Tuesday, January 12, 2010

Turning Off Your Brain

Although we do not have a television at home, my entire family gets sucked in by TV when we're staying in hotels. In our travels over the last three weeks, we've fallen in love with the Food Channel.

The fact that it is such a draw and manages to eat up so much time is exactly why we don't have a TV at home!

I especially enjoyed the focus on local and sustainable cooking during the White House Iron Chef show. Did you hear about it?

But last night, as we watched the terrific television personality Alton Brown, I was stunned by the commercials for high fructose corn syrup. Despite all the medical concerns suggesting that its safety is not a given and the agricultural/environmental concerns about monocropping corn, the Corn Refiners Association has put out a set of advertisements designed to get us not to question their product.

Every ad I saw seemed to follow the same basic plot-line. One person would suggest that the other should not eat something because it contained HFCS. The other would dismissively say something like, "Why? Because it is natural, has no more calories than sugar, and is part of a healthy diet when eaten in moderation?" And then person A would reach out his or her grateful hand and scarf down the product containing high fructose corn syrup. In each case, the person trying to avoid the product seems not to have any idea why her or she is avoiding it, and the person who supports us can persuade person A just by saying that it is fine to eat it. There is no real convincing, just Consumer A waiting for permission to eat some forbidden fruit and someone else telling him or her to just do it.

Honestly, even if you read a non-politicized article about the process used to make high fructose corn syrup, I have trouble believing that anyone thinks it is natural. Sweet? Yes, although many complain about the flavor compared to table sugar. Cheap? Yes, thanks to government subsidies. Useful in making processed foods last longer on the shelf, and therefore a boon for corporations? Supposedly yes, although this is totally freaky. But NATURAL?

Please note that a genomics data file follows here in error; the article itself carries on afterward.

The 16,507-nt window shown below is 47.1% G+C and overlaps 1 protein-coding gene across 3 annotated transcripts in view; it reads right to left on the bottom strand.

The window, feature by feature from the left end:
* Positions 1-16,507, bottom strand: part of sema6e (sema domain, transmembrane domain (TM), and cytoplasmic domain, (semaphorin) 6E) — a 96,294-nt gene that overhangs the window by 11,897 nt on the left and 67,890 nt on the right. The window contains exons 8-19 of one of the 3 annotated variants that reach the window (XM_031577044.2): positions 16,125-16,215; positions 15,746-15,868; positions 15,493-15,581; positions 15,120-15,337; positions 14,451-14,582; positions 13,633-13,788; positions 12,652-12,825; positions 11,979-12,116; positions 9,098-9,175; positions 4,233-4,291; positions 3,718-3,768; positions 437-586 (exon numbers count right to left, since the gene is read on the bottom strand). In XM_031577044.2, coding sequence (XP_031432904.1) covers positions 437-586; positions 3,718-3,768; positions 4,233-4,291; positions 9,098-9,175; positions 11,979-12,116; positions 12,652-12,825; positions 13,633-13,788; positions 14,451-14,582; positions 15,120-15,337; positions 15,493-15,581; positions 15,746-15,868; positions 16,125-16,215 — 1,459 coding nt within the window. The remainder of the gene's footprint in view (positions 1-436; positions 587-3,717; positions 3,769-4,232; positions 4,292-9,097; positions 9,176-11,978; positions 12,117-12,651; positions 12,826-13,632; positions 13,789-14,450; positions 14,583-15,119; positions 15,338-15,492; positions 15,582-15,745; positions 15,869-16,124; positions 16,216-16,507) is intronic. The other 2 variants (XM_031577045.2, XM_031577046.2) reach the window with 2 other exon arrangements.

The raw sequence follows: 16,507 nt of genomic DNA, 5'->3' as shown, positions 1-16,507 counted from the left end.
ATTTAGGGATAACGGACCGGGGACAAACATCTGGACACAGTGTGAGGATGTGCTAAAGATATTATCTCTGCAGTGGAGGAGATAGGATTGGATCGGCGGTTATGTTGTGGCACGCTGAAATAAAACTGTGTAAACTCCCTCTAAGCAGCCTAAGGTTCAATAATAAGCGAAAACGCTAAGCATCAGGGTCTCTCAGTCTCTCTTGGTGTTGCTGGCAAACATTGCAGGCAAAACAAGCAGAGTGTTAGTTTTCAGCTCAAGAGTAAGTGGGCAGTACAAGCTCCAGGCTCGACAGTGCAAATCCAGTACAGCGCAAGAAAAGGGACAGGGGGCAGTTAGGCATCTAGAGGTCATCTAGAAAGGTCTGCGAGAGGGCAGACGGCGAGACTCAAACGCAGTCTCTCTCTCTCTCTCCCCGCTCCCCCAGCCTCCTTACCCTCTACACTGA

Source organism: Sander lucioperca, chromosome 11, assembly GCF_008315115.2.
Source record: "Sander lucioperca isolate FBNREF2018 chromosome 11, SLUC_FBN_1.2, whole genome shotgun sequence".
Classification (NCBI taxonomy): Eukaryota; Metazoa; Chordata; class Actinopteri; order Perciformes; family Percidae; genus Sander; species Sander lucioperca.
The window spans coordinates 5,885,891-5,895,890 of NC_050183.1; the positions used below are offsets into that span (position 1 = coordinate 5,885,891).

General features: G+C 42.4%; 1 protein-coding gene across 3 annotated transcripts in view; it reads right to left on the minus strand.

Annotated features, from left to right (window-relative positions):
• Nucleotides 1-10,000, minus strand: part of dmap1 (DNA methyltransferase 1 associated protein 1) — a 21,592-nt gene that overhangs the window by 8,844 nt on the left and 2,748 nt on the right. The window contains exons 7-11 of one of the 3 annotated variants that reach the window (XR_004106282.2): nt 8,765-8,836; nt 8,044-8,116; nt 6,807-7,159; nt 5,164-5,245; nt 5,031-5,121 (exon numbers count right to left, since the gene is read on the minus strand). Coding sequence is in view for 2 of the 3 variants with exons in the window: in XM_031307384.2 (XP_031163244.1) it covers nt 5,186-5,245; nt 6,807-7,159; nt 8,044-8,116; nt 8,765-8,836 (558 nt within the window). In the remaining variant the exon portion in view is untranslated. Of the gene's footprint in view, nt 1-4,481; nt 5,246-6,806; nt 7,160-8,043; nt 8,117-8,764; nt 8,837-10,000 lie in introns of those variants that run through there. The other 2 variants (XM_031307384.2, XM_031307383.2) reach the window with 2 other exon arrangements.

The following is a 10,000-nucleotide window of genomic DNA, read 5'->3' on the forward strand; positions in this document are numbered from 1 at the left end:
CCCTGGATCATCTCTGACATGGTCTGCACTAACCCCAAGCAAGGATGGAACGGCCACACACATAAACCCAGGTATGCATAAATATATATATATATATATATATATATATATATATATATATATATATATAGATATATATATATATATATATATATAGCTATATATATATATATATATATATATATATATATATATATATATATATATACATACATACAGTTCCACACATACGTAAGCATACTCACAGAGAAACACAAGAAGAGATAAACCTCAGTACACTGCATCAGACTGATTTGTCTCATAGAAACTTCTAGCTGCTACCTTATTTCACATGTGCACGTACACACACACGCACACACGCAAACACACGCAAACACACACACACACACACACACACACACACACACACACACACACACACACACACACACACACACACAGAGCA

I am especially amused that on the website the advertisement leads the viewer to, the refiners make the argument that HFCS is natural because it is made from corn--but then argue that it is very unlikely to be allergenic since any corn proteins left in the product are so altered.

The website also states that HFCS has no discernable corn DNA in the product (in the effort to say that using GMO corn to make HFCS is not a problem). If there is no corn DNA in it, doesn't that make it clear that it is not a natural corn product?

I'm not out to convince anybody to avoid HFCS. But I do strongly urge you to watch advertisements critically and realize when the ads are designed to shut down your critical brain.


Beverly said...

I did not have (or watch) television from 1992-2006. Only when I moved in with my husband did it come back into my life, mainly b/c he loves to watch sports. I do like to watch movies on it.

Lately, we've noticed that he completely tunes out during ads, and I watch them and wonder how they think they are going to sell a product/idea with such terrible logic...we decided that my long hiatus from tv/ads has made me pay closer attention to them than the average person (this theory based on the faulty logic that N. = the average person!).

This is all to get at my comment that I am with you about the ads you've discussed, as well as the need for viewers to be mindful of ads...even if we think they don't affect us, they do, they do!

Jennifer W. said...

Agree with you about the corn syrup folks ads -- it's true of most ads. I am pleased that Andrew is very aware of the biases shown in TV ads, he tunes them out all the time. I get amused by them -- and annoyed when they are repeated two million times.Of course, my idea of a perfect veg-out is to watch something interesting on TV while knitting something interesting . . . miss seeing you!

Adrienne said...

The thing with those ads is... even if I thought HFCS was perfectly fine, I would *not* be giving my kids (if I had any) a big glass of artificial flavor and color whether it's sweetened with a boatload of sugar *or* cornsyrup!

The Tell-tale Heart said...

I enjoyed watching you fume as Alton Brown made questionable statements during his show in between the commercials. (Teflon pans under the broiler? Pasturized eggs instead of pasture-raised eggs?) I think the ads and the show itsef offer a commentary on the dangers of our 'listen to the experts' culture. As much as I enjoyed moments of TV duing our vacation, I am so grateful we don't have a TV.


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